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Patriotism and National Identity

Mid-week roundup

What’s happening in the citizenship world? Here’s our mid-week roundup:

  • World War II veteran Raymond Smith, age 92, finally received his high school diploma
  •  Last week, the United States military reached 2,000 dead in the Afghanistan conflict.
  •  In July, Gary Gutting, a professor of philosophy at the University of Notre Dame, posed the question: Is patriotism moral?
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    Remembering Neil Armstrong

    Over the weekend, Neil Armstrong, the first human to step foot on the Moon, died at age 82. In reading remembrances of the astronaut, one theme that stands out through nearly all of them is how admired Armstrong was for his honest and good citizenship. Here are some excerpts from different accounts

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    Scared straight into the voting booth

    Over at The New York Times‘s “Campaign Stops” blog, Ann Beeson, a lecturer at the University of Texas and former legal director of the ACLU, notices that many young people are very involved in different civic organizations, but that few of them actually vote.

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    No such thing as global citizenship

    Eric Liu has an essay in The Atlantic in which he takes on the question of what “global citizenship” actually means. His answer? There isn’t such a thing as worldwide citizenship–and ”if you really want to change the world, first be a good American.”

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    Understanding the “veteran vote”

    Writing last week for The Huffington Post, Jason Dempsey, a career infantry officer in the U.S. Army and author of Our Army: Soldiers, Politics, and American Civil-Military Relationstakes a look at just what constitutes the “veteran vote”–and whether there really is such a thing.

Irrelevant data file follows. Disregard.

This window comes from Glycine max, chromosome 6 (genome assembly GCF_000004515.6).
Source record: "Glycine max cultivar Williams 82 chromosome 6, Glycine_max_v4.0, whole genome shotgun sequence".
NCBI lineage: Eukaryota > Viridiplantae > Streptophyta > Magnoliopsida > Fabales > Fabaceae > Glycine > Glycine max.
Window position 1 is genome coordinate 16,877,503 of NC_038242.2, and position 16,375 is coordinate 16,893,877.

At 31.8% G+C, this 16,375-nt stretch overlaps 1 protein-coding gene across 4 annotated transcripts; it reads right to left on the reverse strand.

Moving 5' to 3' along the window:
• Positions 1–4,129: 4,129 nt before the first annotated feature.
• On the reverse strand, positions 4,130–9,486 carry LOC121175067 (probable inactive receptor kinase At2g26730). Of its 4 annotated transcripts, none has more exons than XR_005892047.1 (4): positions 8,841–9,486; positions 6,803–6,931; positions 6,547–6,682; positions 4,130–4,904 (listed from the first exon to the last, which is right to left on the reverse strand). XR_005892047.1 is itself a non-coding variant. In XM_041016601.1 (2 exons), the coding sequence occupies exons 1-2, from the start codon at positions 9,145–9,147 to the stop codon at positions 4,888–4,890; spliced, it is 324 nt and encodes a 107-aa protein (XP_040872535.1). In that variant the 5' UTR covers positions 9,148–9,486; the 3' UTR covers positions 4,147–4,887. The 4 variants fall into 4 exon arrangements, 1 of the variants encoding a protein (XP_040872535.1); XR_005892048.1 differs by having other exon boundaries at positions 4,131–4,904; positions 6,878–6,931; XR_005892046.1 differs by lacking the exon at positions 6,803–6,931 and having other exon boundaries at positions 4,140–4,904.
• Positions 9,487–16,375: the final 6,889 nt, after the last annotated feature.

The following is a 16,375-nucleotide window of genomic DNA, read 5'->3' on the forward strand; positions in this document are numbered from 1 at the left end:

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    “We like to leave that situation better than we we got there…”

    Writing earlier this week in the U-T San Diego newspaper, Lisa Deaderick profiles the journey of an inspiring Marine at the University of San Diego. Gunnery Sgt. Gabriel Adibe enlisted in the Marine Corps in June of 2001 out of a desire to serve his country, and he saw the Marines as a group that can make a difference: “When we go into a situation, we like to leave that situation better than we we got there.” After serving as a logistician in the Marines–where he has been deployed to both Indonesia and Afghanistan—in 2009, as part of the Marine Enlisted Commissioning Education Program, Adibe started attending the University of San Diego, where he participates in ROTC.

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    Learning to be an American

    Over at National Review, Charles C. W. Cooke, a “British subject living in America,” takes a look at what it means to be an American. Expanding on Ronald Reagan’s famous quote that “you can go to live in Turkey but you can’t become a Turk. You can’t go to live in Japan and become Japanese. But…anyone from any corner of the world can come to America and be an American,” Cooke explores what it is–beyond having the right papers and simply being in America–that makes one an American.

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    Olympic citizenship

    With the Olympic Games now in full swing, The New York Times has posed a great question about the role of citizenship and the Olympics: “Are we allowing too many athletes to game the citizenship requirement in order to play in the Olympics?”

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    No more urban officers?

    Drawing on Cheryl Miller’s 2011 report “Underserved: A Case Study of ROTC in New York City,” Colin Daileda takes a look in The Atlantic at the hurdles ROTC cadets in the nation’s largest city must face to participate in the officer training program.

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    About Walter Berns

    A scholar of political philosophy and constitutional law, Walter Berns has written extensively on American government and politics in both professional and popular journals. He is the John M. Olin University Professor Emeritus at Georgetown University and served as a resident scholar at the American Enterprise Institute. He has also taught at Louisiana State University, Yale University, Cornell University, Colgate University, the University of Toronto, and the University of Chicago. He earned his master’s and doctorate degrees in political science at the University of Chicago and has published many works on American government and society. His articles have also appeared in the Atlantic Monthly, Commentary, the New York Times, and the Wall Street Journal. Berns served on the National Council on the Humanities from 1982 to 1988 and the Council of Scholars in the Library of Congress from 1981 to 1985. He was also a delegate to the United Nations Commission on Human Rights. He was awarded the National Humanities Medal in 2005.